Map of life expectancy at birth from Global Education Project.

Monday, November 04, 2013

Guest lecture

Here's some of what I will be saying today. The students have read two histories of the controversy over leaded gasoline and its ultimate banning. (One is Kevin Drum's famous Mother Jones article, the other an academic essay by Herbert Needleman, a scientist who was a pioneer in recognizing the harm caused by low levels of exposure to lead.) A major part of this story is of course that a powerful industry for decades dishonestly attacked science and scientists, including Needleman, in the completely amoral pursuit of economic self-interest, at incalculable human cost. This plot has been reproduced endlessly -- tobacco, acid rain, pesticides, global warming, you name it.

But you need to understand not only that this happens, but why it works. The fact is, risk assessment is hard, and inevitably freighted with uncertainty. And even after you manage to narrow down those uncertainties, there are still value conflicts about the implications of our knowledge.

In order to understand an environmental risk, you need to go through four steps:

Hazard identification

Dose-response assessment

Exposure assessment

Risk Characterization

Hazard identification means that relevant people -- those who can cause the next steps to be taken  -- recognize that some chemical or other phenomenon present in the human environment might be dangerous and we ought to study it. The fact is that most of the chemicals commonly used in consumer products or emitted into the air, water and soil have not been studied much, if at all, for their potential harm to humans and other living things. Until Needleman and others came along, this was basically true of lead. We knew it was toxic at high doses, but assumed to be harmless at the levels of exposure people experienced from gasoline and paint.

Dose-response assessment means figuring out what the consequences are of exposure to the chemical at the continuum of plausible levels and patterns. This is very difficult because, obviously, you can't experiment on people. We do experiment on animals, notably mice, but let me give you the news: mice aren't people and there are plenty of well known cases in which exposure harmless to mice are dangerous to people, and vice versa. Epidemiological data is very difficult to interpret, for reasons I have discussed here before. Basically, it's difficult to separate out the exposure of interest from everything else that goes along with it, e.g. exposure to lead from gasoline depended on where you lived and spent your time so maybe the observed effects aren't because of lead at all. A corollary is that you can't easily measure people's exposure. In the case of lead, because it persists in the body, you can measure the concentration in blood, which helps. But there will still be arguments over acute vs. chronic exposure, and yes, there are confounders that go along with blood lead levels as well as imputed exposures. And you have to know what effects to look for. If you aren't measuring the relevant endpoints, you won't see them, obviously.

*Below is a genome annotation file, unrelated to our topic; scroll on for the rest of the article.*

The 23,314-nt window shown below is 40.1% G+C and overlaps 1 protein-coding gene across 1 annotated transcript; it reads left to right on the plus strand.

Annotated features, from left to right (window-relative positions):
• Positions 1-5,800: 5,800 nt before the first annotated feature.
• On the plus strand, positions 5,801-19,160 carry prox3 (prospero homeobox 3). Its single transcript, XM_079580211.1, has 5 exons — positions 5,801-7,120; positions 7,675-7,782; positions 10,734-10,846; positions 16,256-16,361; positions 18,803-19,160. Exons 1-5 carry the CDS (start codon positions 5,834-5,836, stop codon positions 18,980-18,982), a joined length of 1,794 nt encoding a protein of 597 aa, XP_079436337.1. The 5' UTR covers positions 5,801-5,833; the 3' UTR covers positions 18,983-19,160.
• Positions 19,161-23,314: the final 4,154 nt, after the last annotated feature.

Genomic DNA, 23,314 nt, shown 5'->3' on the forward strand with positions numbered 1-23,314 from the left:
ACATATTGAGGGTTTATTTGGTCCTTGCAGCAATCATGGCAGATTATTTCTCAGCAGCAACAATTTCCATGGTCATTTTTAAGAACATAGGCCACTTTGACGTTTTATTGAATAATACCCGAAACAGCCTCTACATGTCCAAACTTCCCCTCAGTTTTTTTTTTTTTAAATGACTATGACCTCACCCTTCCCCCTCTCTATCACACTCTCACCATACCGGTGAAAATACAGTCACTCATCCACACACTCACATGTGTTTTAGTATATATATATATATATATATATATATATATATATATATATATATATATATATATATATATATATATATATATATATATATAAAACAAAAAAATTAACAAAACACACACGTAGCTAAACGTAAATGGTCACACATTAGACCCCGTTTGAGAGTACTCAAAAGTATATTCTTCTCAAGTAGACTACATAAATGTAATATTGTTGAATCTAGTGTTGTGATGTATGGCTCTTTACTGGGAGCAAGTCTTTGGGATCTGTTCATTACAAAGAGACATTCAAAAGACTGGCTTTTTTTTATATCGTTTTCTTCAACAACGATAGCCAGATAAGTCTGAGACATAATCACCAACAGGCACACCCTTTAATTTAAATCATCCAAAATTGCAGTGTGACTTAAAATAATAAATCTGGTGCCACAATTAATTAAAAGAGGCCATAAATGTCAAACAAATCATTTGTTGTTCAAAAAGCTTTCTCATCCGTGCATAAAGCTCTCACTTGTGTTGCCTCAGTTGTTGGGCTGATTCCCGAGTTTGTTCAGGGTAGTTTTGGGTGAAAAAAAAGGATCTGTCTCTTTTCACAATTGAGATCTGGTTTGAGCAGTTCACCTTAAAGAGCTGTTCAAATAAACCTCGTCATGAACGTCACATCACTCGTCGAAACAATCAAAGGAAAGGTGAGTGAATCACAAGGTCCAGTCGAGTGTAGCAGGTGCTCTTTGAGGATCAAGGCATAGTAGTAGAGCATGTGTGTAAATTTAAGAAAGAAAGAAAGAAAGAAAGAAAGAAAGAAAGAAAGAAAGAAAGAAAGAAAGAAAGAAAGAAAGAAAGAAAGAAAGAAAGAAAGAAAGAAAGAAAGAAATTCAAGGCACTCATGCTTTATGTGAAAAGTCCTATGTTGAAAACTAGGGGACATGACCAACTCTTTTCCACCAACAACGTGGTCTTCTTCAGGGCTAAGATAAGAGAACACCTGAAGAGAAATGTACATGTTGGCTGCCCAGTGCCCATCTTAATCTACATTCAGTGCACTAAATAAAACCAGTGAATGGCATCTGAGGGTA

Exposure assessment means figuring out who is exposed to how much of the stuff and by what routes. This is also very difficult because chemicals travel through the environment along complicated paths that are affected by all sorts of influences -- wind, rain, temperature, the food chain, human behaviors, on and on. And chronicity of exposure matters as much as amount.

Finally, risk characterization means putting it all together: somehow multiplying the dose response by people's actual exposure to say "Ultrafine particle pollution from highways is causing 180,000 heart attacks each year in North America," or something like that. (I just made up the number but it does apparently cause cardiovascular disease and also triggers myocardial infarctions.) However, that's not the only consequence of UFP pollution and you need to somehow translate all of the harms of an exposure into a common currency that can be compared with the benefits. In other words, we aren't going to give up cars, trucks and buses even though we know they cause harms. We need some method of weighing harms against benefits. And of dealing with uncertainties while we do this.

Hence, people argue. That's never going to stop but at least we can develop a common understanding of the available information. Or at least it would be nice if we could.

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